Why La Mar in Atlantis The Royal prioritises service as much as, if not more than, food

Staff should do right thing at right moment for each guest, says general manager who won Michelin Service Award

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The third edition of Dubai's Michelin Guide is set to be unveiled on July 4. Alongside the coveted stars and value-for-money Bib Gourmand category, anonymous inspectors also dole out accolades for impeccable hospitality.

The current holder of the Michelin Service Award is Tomislav Antonio Lokvicic Silva, general manager of La Mar by Gaston Acurio, a Peruvian restaurant in Atlantis The Royal. The Guide says the award is given to “a restaurant personality who has a genuine passion for service, and ensures all customers feel special and enjoy a truly wonderful dining experience”.

Here, we chat to Silva about the experience diners are given at the celebrated restaurant.

People expect perfection
Tomislav Antonio Lokvicic Silva, Michelin Service Award winner

He notes that, while the quality of food is the biggest consideration for many dinners, it is not the priority for everyone. Often the service takes precedence, especially in five-star destinations where “people expect perfection”.

Silva says: “The whole experience can be ruined at the last minute. Consistency must be applied from the moment guests call to book a table, down to when they are getting into their cars to leave.”

He says that “the majority of the time, a mistake is what's going to stick in the minds of guests, because they are only expecting to have a good experience”. The need to maintain high standards is particularly acute “at this level”, he adds, referring to the Dubai hotel's stellar status – Atlantis The Royal is home to several Michelin-lauded restaurants, including Dinner by Heston Blumenthal and Ariana's Persian Kitchen.

“When you are at a high-end, ultra-luxury resort, people almost wait for you to drop the ball,” Silva says with a chuckle.

What does stellar restaurant service look like?

Silva has decades of experience working in Michelin restaurants around the world, giving him a taste for top-notch service. He believes that “51 per cent of the experience is the service, and 49 per cent is all of the rest”.

He adds: “No matter how good the food, the drinks or the ambience are, when something goes wrong with the service, it can ruin everything. If a server forgets a dish or it gets delayed, or if the restaurant takes just an extra few minutes to bring the bill to the table, it can aggravate the guest experience.”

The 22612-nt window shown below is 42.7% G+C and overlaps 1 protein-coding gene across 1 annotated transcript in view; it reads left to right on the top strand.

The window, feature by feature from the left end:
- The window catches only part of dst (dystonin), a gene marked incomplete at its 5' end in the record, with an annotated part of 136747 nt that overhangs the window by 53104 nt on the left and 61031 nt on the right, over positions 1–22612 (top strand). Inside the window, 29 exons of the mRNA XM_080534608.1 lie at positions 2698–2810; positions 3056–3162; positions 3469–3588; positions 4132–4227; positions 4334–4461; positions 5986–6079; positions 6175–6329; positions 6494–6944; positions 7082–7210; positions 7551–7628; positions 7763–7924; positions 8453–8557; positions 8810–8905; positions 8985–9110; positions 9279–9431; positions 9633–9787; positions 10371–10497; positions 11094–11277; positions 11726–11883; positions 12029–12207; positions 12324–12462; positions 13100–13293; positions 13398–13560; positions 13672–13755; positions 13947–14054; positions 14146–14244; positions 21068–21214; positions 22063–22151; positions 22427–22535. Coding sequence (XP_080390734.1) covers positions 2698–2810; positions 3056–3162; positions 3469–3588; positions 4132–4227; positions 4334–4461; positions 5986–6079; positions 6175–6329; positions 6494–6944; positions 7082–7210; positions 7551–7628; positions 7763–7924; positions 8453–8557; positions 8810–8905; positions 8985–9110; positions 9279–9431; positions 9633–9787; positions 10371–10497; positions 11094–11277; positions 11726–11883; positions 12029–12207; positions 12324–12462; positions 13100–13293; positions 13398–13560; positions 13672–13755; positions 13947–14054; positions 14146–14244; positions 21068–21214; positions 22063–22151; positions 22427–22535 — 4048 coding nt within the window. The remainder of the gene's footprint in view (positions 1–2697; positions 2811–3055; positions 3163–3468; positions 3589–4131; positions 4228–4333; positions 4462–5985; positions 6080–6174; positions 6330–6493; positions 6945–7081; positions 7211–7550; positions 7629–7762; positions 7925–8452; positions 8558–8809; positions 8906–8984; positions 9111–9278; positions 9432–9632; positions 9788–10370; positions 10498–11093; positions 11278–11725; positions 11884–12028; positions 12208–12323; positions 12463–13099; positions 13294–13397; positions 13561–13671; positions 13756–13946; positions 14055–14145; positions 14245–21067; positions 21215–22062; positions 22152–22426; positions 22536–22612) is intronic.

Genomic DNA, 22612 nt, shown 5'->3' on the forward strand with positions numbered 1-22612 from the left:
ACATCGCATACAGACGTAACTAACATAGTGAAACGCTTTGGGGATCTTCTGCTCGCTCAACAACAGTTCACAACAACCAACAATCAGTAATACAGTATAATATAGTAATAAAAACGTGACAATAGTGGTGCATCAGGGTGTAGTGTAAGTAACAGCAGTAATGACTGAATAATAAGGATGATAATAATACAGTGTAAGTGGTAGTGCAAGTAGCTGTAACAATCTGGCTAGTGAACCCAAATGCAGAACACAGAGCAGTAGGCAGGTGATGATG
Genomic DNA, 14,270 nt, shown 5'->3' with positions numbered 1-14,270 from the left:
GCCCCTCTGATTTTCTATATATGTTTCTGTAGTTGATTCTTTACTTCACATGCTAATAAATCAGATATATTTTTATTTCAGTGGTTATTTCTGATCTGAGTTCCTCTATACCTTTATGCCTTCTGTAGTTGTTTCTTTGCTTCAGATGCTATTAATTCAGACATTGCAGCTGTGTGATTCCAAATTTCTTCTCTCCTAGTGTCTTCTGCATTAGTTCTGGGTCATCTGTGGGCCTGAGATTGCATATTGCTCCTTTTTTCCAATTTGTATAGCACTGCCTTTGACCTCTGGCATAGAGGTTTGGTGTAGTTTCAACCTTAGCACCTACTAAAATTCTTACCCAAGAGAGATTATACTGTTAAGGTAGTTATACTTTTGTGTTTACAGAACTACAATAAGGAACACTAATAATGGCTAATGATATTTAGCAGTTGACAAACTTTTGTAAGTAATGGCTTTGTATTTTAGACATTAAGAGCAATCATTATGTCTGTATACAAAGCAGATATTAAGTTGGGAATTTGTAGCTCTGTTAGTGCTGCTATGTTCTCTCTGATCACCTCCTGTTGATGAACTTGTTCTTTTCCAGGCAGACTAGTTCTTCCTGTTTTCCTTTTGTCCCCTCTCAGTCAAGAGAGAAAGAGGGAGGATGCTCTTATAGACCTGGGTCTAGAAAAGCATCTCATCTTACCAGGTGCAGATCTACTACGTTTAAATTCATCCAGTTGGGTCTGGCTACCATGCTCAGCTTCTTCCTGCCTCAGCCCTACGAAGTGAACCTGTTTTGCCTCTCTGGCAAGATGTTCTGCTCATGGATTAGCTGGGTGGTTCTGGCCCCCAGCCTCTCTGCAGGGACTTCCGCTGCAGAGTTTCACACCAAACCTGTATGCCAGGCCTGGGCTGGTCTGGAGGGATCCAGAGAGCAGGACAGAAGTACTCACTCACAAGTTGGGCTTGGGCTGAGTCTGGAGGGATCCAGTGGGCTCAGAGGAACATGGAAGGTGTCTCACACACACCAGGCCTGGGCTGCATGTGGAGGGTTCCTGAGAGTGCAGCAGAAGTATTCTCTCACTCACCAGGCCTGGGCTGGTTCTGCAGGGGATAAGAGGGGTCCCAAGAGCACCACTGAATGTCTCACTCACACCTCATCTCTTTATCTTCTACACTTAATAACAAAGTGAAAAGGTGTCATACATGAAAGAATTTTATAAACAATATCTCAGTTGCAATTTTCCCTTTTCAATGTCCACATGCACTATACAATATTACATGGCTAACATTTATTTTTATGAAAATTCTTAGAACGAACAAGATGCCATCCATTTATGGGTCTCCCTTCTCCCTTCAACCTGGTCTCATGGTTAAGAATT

When we see a reservation, we Google it to see a little bit of the guest's background
Tomislav Antonio Lokvicic Silva

Service takes different forms, Silva explains. In fine dining restaurants, for example, there is a strong emphasis on technical precision – from serving plates at the perfect angle to the synchronised clearing of tables.

Silva describes the aim of La Mar as being “more about doing the right thing and not always what is precisely by the book”. More often that not, good service is about “reading the room”.

“If a couple are celebrating their anniversary, for instance, you don't want to interfere with them too much and maybe interact a little bit less. It's really all about doing the right thing at the right moment for each guest,” he says.

Diner comes first

While there are technical considerations for restaurants seeking to elevate the dining experience (La Mar spaces out its cutlery to the last millimetre), Silva says staff need to connect with diners to ensure the restaurant offers the most ideal experience. That connection begins as soon as a waiter approaches a table.

“The waiter must be at a comfortable distance and those first few moments are crucial. He or she must try to get a guest's attention, make them feel at ease and let them know: 'I'm here for you.'”

The most common initial interaction between diner and server is queries about the cuisine or specific dishes, and Silva says restaurants should be able to make diners feel comfortable to ask whatever questions they have without fear of judgment.

Diners might also ask waiters to recommended dishes, which Silva says is a sign of trust. Restaurants such as La Mar typically have a strong training regimen for servers to fully understand the menus, and to be able to identify what a particular guest might enjoy most.

You want to be attentive without overstepping
Tomislav Antonio Lokvicic Silva

Silva adds that the team sometimes go the extra mile to help improve the dining experience. “When we see a reservation, we Google it just to see a little bit of a guest's background,” he says. “It's not about being nosy whatsoever, but about being prepared on how we should approach them.”

But Silva warns that, while connection is important, staff should not become “too personal” with guests. “It's easy to get too comfortable and cross that line. You want to be attentive and have a connection, but without overstepping,” he explains.

The personality of a server also plays a major role in communication with guests and “you can't buy or teach that”, Silva adds. While technical skills are important, the restaurant manager also looks at passion and attitude when choosing who to hire.

What makes connection even more important, Silva says, is that it might make any mistakes a little more bearable for guests. The La Mar general manager admits it's difficult to achieve perfection, but when servers are on a guest's good side, it can improve their experience and, in turn, their feedback and desire to return.

“The guests would normally forget about simple human errors when they have a connection with their waiter – whether it's not filling an empty glass right away or drinks taking a few extra minutes to come to the table,” he adds. “It's because finding a server they can trust means they know they will always be well taken care of.”

Updated: May 13, 2024, 8:00 AM